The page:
Precautions for the use of glutathione
Glutathione is a tripeptide composed of glutamic acid, cysteine and glycine, containing sulfhydryl groups, which has antioxidant and comprehensive detoxification effects. The sulfhydryl group on cysteine is the active group glutathione (so glutathione is often abbreviated as G-SH), which is easy to have comprehensive detoxification effect with certain drugs and toxins (such as free radicals, iodoacetic acid, mustard gas, lead, mercury, arsenic and other heavy metals). Thus, glutathione, especially in hepatocytes, can participate in biotransformation. In this way, harmful poisons in the body are converted into harmless substances and excreted. Glutathione can also help maintain normal immune system function.
Glutathione content distribution
Glutathione is widely present in animals and plants, plays an important role in organisms, and has high content in baker's yeast, wheat germ and animal liver, up to 100 ~ 1000 mg/100g. It contains 26~34mg/100g in human blood, 58~73mg/100g in chicken blood, 10~15mg/100g in pig blood, and high content in tomatoes, pineapples and cucumbers (12~33mg/100g). The content of sweet potatoes, mung bean sprouts, onions and shiitake mushrooms is low (0.06~0.7mg/100g).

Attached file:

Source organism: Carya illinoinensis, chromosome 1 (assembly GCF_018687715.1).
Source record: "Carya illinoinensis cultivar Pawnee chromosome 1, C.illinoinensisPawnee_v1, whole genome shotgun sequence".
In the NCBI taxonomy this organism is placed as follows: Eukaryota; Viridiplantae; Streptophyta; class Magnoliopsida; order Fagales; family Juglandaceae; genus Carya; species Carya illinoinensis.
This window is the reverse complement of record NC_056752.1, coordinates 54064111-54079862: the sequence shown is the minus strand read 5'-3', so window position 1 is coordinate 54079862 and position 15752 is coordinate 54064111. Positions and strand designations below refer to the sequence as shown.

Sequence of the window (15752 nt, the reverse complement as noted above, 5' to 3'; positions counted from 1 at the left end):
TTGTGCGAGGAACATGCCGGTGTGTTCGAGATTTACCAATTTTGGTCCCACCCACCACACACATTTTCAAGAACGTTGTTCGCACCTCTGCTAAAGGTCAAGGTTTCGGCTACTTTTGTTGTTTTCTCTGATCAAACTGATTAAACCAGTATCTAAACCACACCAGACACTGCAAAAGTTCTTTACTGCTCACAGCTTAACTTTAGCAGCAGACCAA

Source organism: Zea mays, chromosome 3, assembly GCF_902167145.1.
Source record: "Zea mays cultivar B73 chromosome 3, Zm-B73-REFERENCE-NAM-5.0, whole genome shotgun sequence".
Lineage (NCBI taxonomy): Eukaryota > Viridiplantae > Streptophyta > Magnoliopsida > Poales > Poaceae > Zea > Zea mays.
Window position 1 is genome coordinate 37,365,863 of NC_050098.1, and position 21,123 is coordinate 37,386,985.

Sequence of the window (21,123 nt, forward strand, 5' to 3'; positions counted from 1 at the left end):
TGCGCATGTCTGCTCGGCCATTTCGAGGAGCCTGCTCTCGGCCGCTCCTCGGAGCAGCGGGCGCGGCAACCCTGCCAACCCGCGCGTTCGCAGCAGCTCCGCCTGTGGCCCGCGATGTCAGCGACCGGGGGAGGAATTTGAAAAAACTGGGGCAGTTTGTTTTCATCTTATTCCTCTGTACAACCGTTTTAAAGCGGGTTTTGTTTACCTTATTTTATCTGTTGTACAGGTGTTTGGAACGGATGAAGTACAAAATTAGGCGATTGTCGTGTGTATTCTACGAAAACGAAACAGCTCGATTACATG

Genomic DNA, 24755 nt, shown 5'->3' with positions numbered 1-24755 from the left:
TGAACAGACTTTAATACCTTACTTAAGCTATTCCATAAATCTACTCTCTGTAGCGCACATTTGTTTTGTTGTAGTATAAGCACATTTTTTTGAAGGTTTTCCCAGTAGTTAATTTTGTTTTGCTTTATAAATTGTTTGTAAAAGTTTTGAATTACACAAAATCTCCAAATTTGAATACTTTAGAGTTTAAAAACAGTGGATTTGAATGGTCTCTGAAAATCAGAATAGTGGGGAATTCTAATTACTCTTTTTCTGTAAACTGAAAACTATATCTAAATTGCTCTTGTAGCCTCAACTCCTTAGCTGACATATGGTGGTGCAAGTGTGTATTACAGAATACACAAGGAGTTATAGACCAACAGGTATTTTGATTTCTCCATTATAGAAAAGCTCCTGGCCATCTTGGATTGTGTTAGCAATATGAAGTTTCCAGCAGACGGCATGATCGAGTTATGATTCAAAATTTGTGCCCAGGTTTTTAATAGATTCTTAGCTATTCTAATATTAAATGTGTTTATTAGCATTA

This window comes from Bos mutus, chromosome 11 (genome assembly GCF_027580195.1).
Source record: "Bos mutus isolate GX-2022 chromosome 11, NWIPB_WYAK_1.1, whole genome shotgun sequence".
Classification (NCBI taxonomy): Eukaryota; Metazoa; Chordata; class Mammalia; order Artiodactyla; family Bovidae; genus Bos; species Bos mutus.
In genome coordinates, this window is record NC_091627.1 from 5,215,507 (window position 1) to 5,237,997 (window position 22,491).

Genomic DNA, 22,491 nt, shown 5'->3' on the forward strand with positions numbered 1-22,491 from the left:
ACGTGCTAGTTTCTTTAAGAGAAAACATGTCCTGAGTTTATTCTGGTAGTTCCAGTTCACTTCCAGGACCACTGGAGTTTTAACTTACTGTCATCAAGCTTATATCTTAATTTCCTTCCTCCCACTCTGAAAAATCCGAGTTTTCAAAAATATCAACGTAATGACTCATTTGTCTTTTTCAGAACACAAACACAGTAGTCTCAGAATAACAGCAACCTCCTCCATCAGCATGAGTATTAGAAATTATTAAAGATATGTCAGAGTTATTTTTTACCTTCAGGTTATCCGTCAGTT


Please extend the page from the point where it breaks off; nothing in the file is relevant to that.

1. When oral adverse reactions occur, it is recommended to stop using this product.
2. Keep out of reach of children.
3. Patients with phenylketonuria should be used with caution.
4. The dissolved solution should be used immediately, and the remaining liquid should not be used again.
5. Use intramuscular injections only when this route is needed and avoid repeated injections at the same site.
The pilot run of the production line with an annual output of 200 tons of glutathione was successful